Kinda-sorta.
posted by batmonkey at 7:54 AM on April 25, 2012


Tim Hortons should totally make a hot pepper jelly doughnut; they'd be awesome.
posted by Mitheral at 7:57 AM on April 25, 2012 [1 favorite]


I just showed this thread to the number 7, and they were offended.
posted by modernserf at 8:06 AM on April 25, 2012 [6 favorites]


Yeah, there aren't a lot of great ways to directly deal with the fridge thing, leaving notes is really the only form of communication there. The best thing to do is to move out, the second best is to lock up your food. If those are impossible, leaving a note is pretty much what you're left with and that AskMe thread was surely attention-getting. It's still not a great way of dealing with the problem, but it may have been the best available option from a suite of mediocre choices.
posted by Scientist at 8:07 AM on April 25, 2012


Leaving a note can be a sign of poor communication because it is indirect, but it is not passive-aggressive in the original sense if it makes the conflict explicit.

Yes, a passive-aggressive note would be one that said: "That's fine, you can eat my food without asking, and I don't mind cleaning up after everyone else. I'm sure you're too busy to worry about it, and I have nothing better to do..."

A note that says: "Clean up after yourself and stop eating my food! -- John" may be aggressive, but it isn't passive-aggressive.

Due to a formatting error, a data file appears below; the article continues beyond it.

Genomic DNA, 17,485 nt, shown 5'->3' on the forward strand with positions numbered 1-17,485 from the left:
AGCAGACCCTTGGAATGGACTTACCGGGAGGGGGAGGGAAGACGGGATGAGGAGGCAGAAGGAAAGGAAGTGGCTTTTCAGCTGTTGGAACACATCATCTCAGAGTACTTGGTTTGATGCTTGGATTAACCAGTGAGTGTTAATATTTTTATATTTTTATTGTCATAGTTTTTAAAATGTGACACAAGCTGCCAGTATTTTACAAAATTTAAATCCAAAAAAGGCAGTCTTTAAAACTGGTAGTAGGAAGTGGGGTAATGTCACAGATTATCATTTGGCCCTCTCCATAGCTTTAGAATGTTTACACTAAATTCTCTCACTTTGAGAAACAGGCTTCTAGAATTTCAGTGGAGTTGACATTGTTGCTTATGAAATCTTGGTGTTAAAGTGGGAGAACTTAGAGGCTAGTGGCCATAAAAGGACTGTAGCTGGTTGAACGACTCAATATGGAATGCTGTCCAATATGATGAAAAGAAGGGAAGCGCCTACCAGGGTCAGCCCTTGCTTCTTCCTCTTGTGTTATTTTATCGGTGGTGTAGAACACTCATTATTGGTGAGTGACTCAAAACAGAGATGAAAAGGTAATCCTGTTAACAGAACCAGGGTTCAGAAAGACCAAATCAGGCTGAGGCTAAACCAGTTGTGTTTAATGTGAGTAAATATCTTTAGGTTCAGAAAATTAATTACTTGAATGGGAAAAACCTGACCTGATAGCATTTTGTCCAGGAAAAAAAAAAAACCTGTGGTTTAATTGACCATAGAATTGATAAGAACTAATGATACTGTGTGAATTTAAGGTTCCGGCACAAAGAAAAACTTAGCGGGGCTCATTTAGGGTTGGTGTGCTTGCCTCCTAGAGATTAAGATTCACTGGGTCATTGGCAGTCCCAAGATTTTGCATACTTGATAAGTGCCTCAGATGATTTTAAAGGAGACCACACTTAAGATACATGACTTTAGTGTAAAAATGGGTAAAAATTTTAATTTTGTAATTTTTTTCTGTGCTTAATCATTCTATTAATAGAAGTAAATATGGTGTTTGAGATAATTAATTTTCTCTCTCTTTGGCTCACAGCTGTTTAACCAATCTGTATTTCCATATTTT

posted by John Cohen at 8:14 AM on April 25, 2012 [6 favorites]


I was working at a call centre and some jerk(s) kept stealing my food. At one point during the home stretch of a double shift I started fantasizing about putting a mouse trap in a pizza pocket box.
posted by ODiV at 8:17 AM on April 25, 2012 [3 favorites]


A strongly worded note may not be technically passive aggressive, but it does place an intentional barrier between the people communicating and certainly is not own-your-words-and the consequences aggressive. Perhaps avoidance aggressive.

Or, you know, we can just adapt the existing language/terminology to suit the situation and say it is a form of passive aggressiveness.
posted by edgeways at 8:29 AM on April 25, 2012


posted by xBongzilla69x

We really need a policy waiving the $5 signup fee when you sign up for an account that's already been used as a jokey example username. The results are always worth it.
posted by RogerB at 8:32 AM on April 25, 2012 [2 favorites]


Although, there is something reassuring about seeing fools being parted from their money.
posted by Burhanistan at 8:33 AM on April 25, 2012 [2 favorites]


For some value of "worth it"
posted by ook at 8:50 AM on April 25, 2012


John Cohen: "Yes, a passive-aggressive note would be one that said: "That's fine, you can eat my food without asking, and I don't mind cleaning up after everyone else. I'm sure you're too busy to worry about it, and I have nothing better to do...""

No, that's a sarcastic note. A passive-aggressive note would say "hey, hope you guys like the food I've been bringing for us all to share" and would be followed up by not putting food in the fridge ever again. Or from the other side, it would say "I won't eat your food any more, sorry", and the person would continue to eat your food. True passive-aggression almost always involves lying to avoid conflict.
posted by idiopath at 8:54 AM on April 25, 2012


We really need a policy waiving the $5 signup fee when you sign up for an account that's already been used as a jokey example username.